BEIJING, March 19 (Reuters) - China’s oil majors are rationing diesel in parts of the country to ensure supply to all vehicles due to shortages at private stations, causing a repeat of the long queues seen in November, sources and media said on Wednesday.
Some sales units of PetroChina (601857.SS) and Sinopec (600028.SS) were reported to have halted sales to independent dealers since last week in some parts of China, despite Beijing’s order that they open the taps to the private sector, as refiners again struggled with surging crude costs.
Rationing emerged in southern Guangdong province, the suburb of Shanghai — China’s financial hub — and some regions of the landlocked southwestern province of Yunnan, sources said.
With many private stations out of service in Guangdong, China’s leading exporter by province, more drivers had to seek supply from stations owned by Sinopec (0386.HK) and PetroChina (0857.HK), the Southern Metropolis Daily said.
But Li Xiangming, deputy chief of Guangdong Economic and Trade Commission said there were no problems with fuel stocks in Guangdong, and it was premature to start any emergency plan.
“All vehicles piled up at fuel stations in the cities as private stations in peripheral regions were short of supply,” Li was quoted by the Information Times, as saying.
“And diesel supplies on the highways are guaranteed by Chinese oil majors,” Li added.
Limited fuel storage and transport capacity has forced Sinopec to occasionally ration fuel at some stations to make sure all vehicles get minimum supplies, the Southern Metropolis said.
“Each fill of diesel is not allowed to surpass volumes worth 100 yuan (or less than 20 litres) if paid in cash, though the volumes can be bigger for prepaid customers,” said a staff at a Sinopec station in the east of Guangzhou, capital of Guangdong.
Trucks and cars queuing for diesel had been reported snaking nearly a kilometre near a station in the southwestern part of the city earlier this week.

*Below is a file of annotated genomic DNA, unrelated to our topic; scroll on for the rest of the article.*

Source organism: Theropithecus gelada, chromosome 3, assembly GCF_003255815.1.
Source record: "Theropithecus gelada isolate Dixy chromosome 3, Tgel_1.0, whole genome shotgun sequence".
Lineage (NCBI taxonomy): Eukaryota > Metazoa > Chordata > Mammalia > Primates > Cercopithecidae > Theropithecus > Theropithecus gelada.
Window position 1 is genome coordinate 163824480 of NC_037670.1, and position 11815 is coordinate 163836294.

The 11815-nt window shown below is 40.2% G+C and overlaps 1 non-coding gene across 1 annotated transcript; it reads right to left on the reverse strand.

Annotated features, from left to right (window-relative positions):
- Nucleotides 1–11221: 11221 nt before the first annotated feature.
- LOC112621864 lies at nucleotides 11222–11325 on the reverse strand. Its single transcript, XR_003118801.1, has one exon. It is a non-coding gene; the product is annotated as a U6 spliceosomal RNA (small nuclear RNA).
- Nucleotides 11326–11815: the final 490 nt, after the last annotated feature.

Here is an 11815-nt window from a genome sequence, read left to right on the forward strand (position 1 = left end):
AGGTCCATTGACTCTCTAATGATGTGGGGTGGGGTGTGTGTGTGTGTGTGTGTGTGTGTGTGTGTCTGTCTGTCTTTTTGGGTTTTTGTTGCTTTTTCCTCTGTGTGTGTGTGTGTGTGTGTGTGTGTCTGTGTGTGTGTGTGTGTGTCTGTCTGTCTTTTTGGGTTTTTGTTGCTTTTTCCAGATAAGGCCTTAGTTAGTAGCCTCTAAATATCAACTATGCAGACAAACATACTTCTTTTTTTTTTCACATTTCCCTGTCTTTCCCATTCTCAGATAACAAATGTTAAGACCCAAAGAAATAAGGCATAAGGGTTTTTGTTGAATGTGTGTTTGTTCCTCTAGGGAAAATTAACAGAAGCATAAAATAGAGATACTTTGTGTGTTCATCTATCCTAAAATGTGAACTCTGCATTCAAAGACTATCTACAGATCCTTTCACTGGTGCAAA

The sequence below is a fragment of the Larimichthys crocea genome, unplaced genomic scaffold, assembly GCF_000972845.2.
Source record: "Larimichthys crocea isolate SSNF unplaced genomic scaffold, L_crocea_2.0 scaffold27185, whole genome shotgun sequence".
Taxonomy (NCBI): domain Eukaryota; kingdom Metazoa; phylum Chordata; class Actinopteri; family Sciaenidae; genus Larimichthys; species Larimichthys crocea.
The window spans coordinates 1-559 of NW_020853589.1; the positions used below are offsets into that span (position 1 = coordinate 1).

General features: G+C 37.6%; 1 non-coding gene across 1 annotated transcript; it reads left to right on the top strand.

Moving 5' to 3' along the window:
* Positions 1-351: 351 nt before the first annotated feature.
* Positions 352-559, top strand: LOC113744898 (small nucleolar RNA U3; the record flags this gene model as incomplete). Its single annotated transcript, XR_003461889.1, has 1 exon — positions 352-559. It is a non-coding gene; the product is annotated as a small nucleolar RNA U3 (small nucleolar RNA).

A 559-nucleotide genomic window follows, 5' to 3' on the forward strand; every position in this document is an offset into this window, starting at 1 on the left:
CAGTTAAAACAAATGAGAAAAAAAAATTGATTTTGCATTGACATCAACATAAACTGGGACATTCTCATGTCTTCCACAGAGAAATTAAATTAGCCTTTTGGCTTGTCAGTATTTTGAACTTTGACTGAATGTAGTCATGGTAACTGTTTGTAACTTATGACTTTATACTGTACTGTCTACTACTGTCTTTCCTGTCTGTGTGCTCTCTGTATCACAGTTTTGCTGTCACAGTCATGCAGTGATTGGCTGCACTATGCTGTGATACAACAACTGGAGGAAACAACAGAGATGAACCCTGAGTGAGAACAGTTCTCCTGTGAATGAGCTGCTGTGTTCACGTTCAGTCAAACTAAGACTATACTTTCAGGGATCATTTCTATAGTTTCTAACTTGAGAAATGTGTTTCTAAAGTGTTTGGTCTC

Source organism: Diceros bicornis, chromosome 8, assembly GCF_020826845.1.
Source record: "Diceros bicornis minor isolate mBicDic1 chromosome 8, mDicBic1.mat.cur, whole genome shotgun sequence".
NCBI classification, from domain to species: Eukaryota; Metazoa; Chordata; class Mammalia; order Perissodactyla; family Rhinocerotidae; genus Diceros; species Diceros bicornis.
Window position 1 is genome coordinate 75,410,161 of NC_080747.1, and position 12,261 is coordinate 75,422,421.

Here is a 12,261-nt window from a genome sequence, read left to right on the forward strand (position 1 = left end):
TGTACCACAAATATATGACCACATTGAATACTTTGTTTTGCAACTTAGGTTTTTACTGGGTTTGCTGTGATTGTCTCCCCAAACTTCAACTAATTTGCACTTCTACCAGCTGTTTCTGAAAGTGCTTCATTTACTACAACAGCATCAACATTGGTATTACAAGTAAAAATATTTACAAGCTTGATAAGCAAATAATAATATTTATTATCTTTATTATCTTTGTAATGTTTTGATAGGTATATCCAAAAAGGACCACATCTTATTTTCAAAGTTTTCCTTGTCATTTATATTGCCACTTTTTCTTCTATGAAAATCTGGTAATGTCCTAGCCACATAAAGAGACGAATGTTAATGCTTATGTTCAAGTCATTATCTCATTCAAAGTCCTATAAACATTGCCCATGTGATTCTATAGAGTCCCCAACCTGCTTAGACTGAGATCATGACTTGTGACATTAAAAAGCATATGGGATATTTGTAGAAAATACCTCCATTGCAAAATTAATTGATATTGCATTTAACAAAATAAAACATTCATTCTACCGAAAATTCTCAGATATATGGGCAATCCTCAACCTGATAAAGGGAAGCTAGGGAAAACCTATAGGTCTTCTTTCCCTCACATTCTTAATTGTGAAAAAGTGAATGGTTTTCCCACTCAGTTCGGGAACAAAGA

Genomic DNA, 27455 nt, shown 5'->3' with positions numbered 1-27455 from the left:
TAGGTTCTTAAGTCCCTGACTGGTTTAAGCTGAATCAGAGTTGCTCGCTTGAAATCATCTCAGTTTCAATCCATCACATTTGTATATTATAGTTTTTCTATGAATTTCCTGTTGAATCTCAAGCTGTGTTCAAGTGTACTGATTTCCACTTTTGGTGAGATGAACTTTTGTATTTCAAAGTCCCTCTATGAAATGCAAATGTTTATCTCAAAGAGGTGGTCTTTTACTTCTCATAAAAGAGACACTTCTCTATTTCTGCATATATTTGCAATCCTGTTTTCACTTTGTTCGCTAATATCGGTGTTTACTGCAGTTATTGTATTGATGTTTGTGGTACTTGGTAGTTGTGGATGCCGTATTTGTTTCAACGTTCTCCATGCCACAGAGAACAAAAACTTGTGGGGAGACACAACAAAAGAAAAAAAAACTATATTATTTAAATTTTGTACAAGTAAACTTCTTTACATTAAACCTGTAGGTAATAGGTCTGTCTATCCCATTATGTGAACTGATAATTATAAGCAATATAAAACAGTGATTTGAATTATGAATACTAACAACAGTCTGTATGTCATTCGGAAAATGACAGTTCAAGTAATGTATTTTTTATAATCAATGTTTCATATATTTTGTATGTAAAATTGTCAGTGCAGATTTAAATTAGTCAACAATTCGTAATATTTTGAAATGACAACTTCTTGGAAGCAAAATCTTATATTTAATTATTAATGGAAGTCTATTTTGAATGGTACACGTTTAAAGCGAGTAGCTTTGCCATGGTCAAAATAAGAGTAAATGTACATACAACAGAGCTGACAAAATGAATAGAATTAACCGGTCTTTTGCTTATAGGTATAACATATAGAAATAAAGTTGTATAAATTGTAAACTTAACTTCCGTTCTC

“We are alloted around 10,000 litres of diesel each day, only a third of past levels,” said a staff at another Sinopec station near a major road in Guangzhou. “We only serve buses and some prepaid customers now.”
The Information Times reported that fuel stocks in Guangdong were currently at 600,000 tonnes, enough to meet 15 days of consumption even without any shipments from other regions.
However an official with a local trade group, who declined to be named, said: “Supplies to independent fuel wholesalers and retailers were further cut from their already low levels by oil majors, which in turn left the majors’ retail outlets facing more difficulty to meet overall demand.”
Rationing and queues were widespread late last year when refiners slowed production and sales due to escalating losses caused by rising crude costs and state-regulated fuel prices.
The crisis eased after the government raised fuel prices, cut import taxes and promised to compensate state-owned oil majors for their refining losses.
But with international oil prices CLc1 hitting new records above $110 a barrel, analysts had cautioned about renewed shortages as refiners could curb production to try to limit soaring losses after Beijing ruled further price hikes in the near term on inflation fears.
“Someone has to pay if the shortage worsens, the government, the refiner or the people,” said one analyst with a securities firm in Shanghai who declined to be named due to company policy.
“Of course, the people will eventually pay for it, no matter in the form of shortages or higher prices.” (Reporting by Jim Bai; Editing by Ramthan Hussain)